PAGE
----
Tuesday, February 19, 2013


My son has seasonal allergies, what are the best ways to reduce his symptoms?

Allergic rhinitis (AR), commonly referred to as nasal allergies, seasonal allergies, or environmental allergies, is one of the most common conditions affecting children.  It is estimated that up to 40% of all children have symptoms consistent with allergic rhinitis.  AR is an inflammatory reaction in the nasal passages in response to environmental triggers.  While the vast majority of cases of AR are rarely serious, the chronic daily symptoms can be very taxing on a child and their parents.

Some of the most common triggers for allergic rhinitis:
·         Dust (dust mites)
·         Pet dander
·         Cockroaches
·         Mold
·         Pollen
What are the symptoms that my child may show if they have allergic rhinitis?
Symptoms of allergic rhinitis can vary from child to child, even within the same family.  Family history can be one of the biggest predictors for allergic rhinitis.  A child has about a 30% risk of developing AR if one parent also has allergies and up to 70% if both parents have allergies.  Also, children who had eczema as an infant have a 70% chance of having allergic rhinitis.
Some of the common symptoms in children with allergic rhinitis:
                => Sneezing                                       => Cough
                => Nasal congestion                        => Itchy eyes or nose
                => Runny nose                                  => Watery eyes
Children with allergic rhinitis may constantly rub their nose, have the sniffles, and/or can have dark circles under their eyes.

Allergic rhinitis can develop at any age, with around 80% of affected individuals showing symptoms by age 20.  The majority of children present with symptoms around age 3-6 years.  This means that just because your child did not have symptoms a month or year ago, doesn’t mean that they can’t develop allergies later on.  The main reason for this is a need for repeated exposure over time (sensitization) to an allergic trigger (as above).  On the bright side, many children can grow out of their allergies over time.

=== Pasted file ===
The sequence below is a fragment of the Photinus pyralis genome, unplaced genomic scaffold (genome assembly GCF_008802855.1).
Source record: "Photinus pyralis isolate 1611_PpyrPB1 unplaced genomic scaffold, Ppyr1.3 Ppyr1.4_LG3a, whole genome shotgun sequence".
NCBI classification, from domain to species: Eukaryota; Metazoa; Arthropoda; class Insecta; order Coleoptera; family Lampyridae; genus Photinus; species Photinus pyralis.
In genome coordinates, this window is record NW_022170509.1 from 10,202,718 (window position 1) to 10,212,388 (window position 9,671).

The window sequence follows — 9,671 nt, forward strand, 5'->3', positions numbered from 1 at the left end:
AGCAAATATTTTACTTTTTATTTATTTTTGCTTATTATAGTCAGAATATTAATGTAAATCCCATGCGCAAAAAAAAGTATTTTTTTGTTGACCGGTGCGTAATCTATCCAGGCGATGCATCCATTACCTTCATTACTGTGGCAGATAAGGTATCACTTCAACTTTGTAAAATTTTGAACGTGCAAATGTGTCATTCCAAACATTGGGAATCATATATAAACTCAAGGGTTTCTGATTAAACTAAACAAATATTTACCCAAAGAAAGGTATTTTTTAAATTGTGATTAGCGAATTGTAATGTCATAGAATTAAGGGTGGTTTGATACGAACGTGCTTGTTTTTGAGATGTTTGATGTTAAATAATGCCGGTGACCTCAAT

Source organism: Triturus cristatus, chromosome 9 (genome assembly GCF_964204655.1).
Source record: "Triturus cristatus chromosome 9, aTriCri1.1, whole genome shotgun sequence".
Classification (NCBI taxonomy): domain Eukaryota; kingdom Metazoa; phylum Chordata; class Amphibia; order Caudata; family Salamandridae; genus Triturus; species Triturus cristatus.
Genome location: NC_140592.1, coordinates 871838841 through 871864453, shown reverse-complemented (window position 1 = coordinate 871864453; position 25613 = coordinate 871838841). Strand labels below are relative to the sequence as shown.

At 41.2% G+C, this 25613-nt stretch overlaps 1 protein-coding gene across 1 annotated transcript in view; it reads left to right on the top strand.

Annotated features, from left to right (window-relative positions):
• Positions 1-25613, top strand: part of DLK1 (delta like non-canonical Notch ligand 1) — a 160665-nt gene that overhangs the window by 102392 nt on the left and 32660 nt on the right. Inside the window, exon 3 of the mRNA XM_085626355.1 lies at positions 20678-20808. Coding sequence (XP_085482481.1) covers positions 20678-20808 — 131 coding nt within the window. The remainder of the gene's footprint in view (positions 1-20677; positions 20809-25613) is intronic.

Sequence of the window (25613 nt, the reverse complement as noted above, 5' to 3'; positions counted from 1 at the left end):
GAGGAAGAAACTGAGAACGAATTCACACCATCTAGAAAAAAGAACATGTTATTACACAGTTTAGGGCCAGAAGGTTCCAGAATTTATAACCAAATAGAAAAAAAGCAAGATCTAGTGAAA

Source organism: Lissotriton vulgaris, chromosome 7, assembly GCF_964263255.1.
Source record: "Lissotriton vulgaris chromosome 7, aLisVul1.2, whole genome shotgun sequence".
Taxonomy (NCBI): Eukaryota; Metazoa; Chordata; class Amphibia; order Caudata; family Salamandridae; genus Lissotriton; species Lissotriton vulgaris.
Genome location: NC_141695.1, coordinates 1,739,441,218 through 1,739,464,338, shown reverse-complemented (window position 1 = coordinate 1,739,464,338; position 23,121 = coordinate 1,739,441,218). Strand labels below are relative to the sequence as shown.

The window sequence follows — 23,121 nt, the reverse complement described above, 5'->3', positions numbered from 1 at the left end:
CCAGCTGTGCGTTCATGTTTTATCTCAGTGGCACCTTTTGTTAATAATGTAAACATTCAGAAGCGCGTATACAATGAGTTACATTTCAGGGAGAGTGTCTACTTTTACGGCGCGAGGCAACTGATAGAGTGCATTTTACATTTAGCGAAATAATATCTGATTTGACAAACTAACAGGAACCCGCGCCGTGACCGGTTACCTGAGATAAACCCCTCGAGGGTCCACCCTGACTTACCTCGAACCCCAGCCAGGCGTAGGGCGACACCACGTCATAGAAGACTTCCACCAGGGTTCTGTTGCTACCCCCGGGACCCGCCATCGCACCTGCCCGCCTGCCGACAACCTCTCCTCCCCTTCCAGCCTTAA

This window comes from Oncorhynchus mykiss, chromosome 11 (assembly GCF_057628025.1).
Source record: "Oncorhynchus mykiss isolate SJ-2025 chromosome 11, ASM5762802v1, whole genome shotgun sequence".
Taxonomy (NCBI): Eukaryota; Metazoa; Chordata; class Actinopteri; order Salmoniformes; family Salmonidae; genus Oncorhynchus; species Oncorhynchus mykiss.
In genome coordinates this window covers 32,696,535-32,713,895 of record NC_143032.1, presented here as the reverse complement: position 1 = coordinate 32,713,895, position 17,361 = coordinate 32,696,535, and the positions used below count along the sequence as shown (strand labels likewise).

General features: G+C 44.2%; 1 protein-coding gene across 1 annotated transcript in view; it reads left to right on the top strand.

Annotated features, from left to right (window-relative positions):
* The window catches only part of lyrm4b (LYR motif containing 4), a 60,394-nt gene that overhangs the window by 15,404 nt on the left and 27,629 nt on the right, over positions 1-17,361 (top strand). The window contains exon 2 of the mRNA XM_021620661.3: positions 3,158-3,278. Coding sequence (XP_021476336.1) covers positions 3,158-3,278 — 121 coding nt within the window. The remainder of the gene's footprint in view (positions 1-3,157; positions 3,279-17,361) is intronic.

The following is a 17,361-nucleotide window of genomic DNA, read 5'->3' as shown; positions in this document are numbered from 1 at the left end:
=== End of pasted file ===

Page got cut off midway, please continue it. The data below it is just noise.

How can I keep my child’s room and play area free of dust mites and other allergens?
There are several steps which you can take to help decrease the amount of allergens that can trigger symptoms.  Continuously avoiding environmental allergens is nearly impossible and even with the best medical treatments, if families don’t take steps to protect the house, symptoms are likely to recur.  All of these methods can be found in various stores in your area or online.
·        Use dust mite proof cases on pillows, mattresses, box springs, comforters.
·        Use filters (with high dust ratings) over air vents to prevent dust from entering the room.
·        Wash bedding in hot water every 1-2 weeks or use a laundry additive that controls dust mites.
·        Remove carpet from bedroom and play areas, opt instead for throw rugs which can be cleaned easier.
o   If using carpet or throw rugs, clean & vacuum them with a dust mite spray/powder.
·        Choose leather, wood, or vinyl furniture.
o   Dust mites are more prevalent on microfiber or cloth furniture.
·        Keep room humidity at 50% or less.
·        Avoid heavy drapes (they trap dust), use shades or blinds on windows instead.
·        Use high quality HEPA air filter to remove allergens which are easier blown around the room.

How is allergic rhinitis diagnosed?
Most children are diagnosed by their pediatrician or an allergist by a simple history and physical exam.  In some cases, allergy testing can be performed via a blood test (RAST test) or in some cases, skin prick testing.  Discuss with your pediatrician if testing for common allergens is right for your child.
·         Food for thought: Except for extremely rare circumstances, food allergies are not a cause of allergic rhinitis.

What treatments are available?
Aside from the preventative measures listed above, there are numerous treatments available to help control symptoms of allergic rhinitis.  These include nasal sprays which can contain a steroid or anti-histamine, eye drops, or various oral medications.  Discuss with your pediatrician which medication or combination of medications is right for your child. 
·         Many allergy medications are available over-the-counter, but it is important to consult with your doctor prior to beginning any new medication.
·         In certain moderate to severe cases, children can be treated with allergy shots (immunotherapy) to improve and potentially eliminate their symptoms.  Ask your pediatrician if a consult with an allergist is appropriate for your child.
Treatment for allergic rhinitis is paramount.  While the majority of children could “just deal with it”, reducing the inflammation that is present in the nasal passages of people with allergic rhinitis can improve sleep quality, snoring, and focus in school. 

For more information on allergies or allergic rhinitis, please consult with your physician.  Always consult with a physician prior to starting any new medication, even if it is over-the-counter.

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